Nonprofit program that uses art to teach is expanding


Each Thursday, like a band of Pied Pipers, students from The Pine School arrive at Murray Middle School playing their instruments, dancing and carrying art supplies.

Soon, they are surrounded by a group of middle school students, cheering and shouting out requests for the next song.

“When they hear the music playing, they all run in,” said Adison Lax, teach sponsor for The Pine School’s Artist 4 A Cause club. “In the beginning, they were a little skeptical, but when (club president Kevin Paul) whips out his guitar, they start cheering and yelling for songs.”

The Pine School’s Artists 4 A Cause club just finished its first year as a program visiting and mentoring younger children. The small group (there are about 10 Pine School students involved) has taken trips to Murray Middle the entire school year, teaching afterschool lessons to students through the use of art.

Artists 4 A Cause labels the program as “Share Art,” a chance for older students to gain leadership skills as they showcase their artistic talents and abilities. Lax, Paul and her group meet early each week to hammer out a lesson plan, deciding what to teach the students and how to get the message across. Sometimes that may be through music, other times through art projects, still others through acting out different situations.

No matter the method, the Murray Middle students jump right in, Lax said.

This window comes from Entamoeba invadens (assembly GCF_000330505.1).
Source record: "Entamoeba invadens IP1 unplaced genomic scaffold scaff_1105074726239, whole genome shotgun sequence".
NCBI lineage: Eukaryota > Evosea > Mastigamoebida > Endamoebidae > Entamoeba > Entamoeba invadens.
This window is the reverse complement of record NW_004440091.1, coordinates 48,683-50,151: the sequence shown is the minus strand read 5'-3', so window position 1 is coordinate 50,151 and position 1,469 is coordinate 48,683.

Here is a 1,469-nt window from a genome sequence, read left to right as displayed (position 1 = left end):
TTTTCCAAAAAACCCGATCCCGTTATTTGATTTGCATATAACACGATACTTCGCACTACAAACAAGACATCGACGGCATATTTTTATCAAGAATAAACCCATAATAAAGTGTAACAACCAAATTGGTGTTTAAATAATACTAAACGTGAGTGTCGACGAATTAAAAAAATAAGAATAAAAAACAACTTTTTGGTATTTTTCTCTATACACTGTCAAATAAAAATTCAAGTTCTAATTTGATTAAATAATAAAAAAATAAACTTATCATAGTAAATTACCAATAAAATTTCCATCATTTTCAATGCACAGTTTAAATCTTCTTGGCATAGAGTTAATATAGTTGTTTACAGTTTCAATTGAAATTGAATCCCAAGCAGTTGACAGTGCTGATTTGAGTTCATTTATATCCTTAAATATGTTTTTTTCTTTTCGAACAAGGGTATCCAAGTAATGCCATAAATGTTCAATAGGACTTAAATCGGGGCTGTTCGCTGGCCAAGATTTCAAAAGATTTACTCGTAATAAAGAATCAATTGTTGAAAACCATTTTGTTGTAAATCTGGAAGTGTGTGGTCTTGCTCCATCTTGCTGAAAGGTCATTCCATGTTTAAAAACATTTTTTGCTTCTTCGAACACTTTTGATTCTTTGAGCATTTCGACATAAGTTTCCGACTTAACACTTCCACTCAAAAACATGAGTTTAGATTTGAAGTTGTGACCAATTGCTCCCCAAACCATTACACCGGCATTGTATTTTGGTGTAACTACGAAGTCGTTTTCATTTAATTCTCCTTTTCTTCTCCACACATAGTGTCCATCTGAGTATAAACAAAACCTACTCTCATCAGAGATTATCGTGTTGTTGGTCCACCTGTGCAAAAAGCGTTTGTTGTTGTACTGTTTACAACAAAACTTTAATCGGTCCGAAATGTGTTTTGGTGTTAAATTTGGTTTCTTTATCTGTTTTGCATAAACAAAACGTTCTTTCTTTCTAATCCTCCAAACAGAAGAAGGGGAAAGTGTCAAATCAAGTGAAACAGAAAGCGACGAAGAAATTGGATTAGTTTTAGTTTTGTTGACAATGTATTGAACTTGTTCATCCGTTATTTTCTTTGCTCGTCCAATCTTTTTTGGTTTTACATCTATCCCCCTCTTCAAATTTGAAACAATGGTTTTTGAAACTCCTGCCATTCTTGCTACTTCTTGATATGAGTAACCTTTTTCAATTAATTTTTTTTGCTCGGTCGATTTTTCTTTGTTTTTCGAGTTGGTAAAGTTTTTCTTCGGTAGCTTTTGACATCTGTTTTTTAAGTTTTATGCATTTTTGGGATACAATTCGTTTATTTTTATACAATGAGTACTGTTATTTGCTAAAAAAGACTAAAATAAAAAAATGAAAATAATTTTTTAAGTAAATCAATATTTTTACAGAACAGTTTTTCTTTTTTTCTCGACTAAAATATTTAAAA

“We have talked about how to be a good friend and used behavioral modeling showing poor and good behaviors and then suggestions on how to act,” she said. “We have them articulate what they should and shouldn’t do in certain situations. Then we go into the art portion of the lesson.

“If we’re talking about friends, we might make friendship bracelets. If we’re talking about anger, we might have them write a song about what makes them upset or how to deal with it.”

The program has become so successful that the Artists 4 A Cause club at South Fork High will begin visiting younger students in Indiantown during the next school year. Jensen Beach and Clark Advanced Learning Center are also considering adding clubs, said Terry Barber, founder of Artists 4 A Cause.

In fact, interest is growing so fast, Lax said one of the summer projects for her students is to put together a video and set up a model of The Pine School program that can easily translate to other schools, locally and around the state.

It is Barber’s goal to expand the new program to every school in the state that has seen the budget crunch take a chunk out of their performing arts capabilities.

“My interest comes from the fact that, just a few years ago, Florida was one of the top few states for cultural support in our schools,” Barber said. “We are now 47th. Art is proven to be something that affects kids’ values. And the kids who have less access to art are the ones who need it the most.

“Art affects brain development in a permanent way other than just the arts. It helps with learning math and picking up a second language. Anyone who says their kid isn’t going to pursue a career in art so they don’t need to be a part of it … that’s just not the truth.”



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